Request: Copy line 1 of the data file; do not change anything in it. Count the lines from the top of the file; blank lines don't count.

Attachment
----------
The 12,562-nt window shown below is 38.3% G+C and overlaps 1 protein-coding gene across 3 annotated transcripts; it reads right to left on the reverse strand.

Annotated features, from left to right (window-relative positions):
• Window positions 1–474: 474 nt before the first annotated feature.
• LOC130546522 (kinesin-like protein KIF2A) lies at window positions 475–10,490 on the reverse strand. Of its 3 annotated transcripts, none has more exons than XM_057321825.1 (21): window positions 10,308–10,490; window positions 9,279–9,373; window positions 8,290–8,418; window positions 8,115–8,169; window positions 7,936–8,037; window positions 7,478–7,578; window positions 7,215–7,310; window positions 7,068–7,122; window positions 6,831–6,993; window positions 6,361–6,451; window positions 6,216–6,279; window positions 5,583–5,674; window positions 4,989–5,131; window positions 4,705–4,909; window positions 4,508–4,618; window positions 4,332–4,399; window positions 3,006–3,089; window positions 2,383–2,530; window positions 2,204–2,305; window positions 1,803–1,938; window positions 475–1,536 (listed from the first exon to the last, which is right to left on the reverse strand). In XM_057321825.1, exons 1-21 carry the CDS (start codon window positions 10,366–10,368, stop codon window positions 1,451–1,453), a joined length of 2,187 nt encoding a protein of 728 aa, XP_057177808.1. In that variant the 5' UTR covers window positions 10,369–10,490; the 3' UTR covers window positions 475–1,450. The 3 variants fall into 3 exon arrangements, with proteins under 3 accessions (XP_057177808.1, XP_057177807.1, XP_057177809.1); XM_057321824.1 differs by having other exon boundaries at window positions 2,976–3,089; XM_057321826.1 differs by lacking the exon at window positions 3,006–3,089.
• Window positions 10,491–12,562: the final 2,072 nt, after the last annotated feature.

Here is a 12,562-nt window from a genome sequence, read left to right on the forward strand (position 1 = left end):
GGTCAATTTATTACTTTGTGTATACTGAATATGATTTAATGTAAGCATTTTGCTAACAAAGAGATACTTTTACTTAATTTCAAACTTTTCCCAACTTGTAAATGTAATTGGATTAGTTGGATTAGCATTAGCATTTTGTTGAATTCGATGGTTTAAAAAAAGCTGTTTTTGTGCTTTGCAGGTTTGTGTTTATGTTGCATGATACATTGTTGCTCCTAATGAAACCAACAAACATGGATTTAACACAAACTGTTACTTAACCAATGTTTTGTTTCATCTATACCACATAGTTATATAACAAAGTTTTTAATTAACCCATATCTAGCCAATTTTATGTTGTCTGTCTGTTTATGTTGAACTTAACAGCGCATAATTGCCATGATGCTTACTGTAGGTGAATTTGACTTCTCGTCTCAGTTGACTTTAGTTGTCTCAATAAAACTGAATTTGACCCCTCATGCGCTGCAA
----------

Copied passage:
The 12,562-nt window shown below is 38.3% G+C and overlaps 1 protein-coding gene across 3 annotated transcripts; it reads right to left on the reverse strand.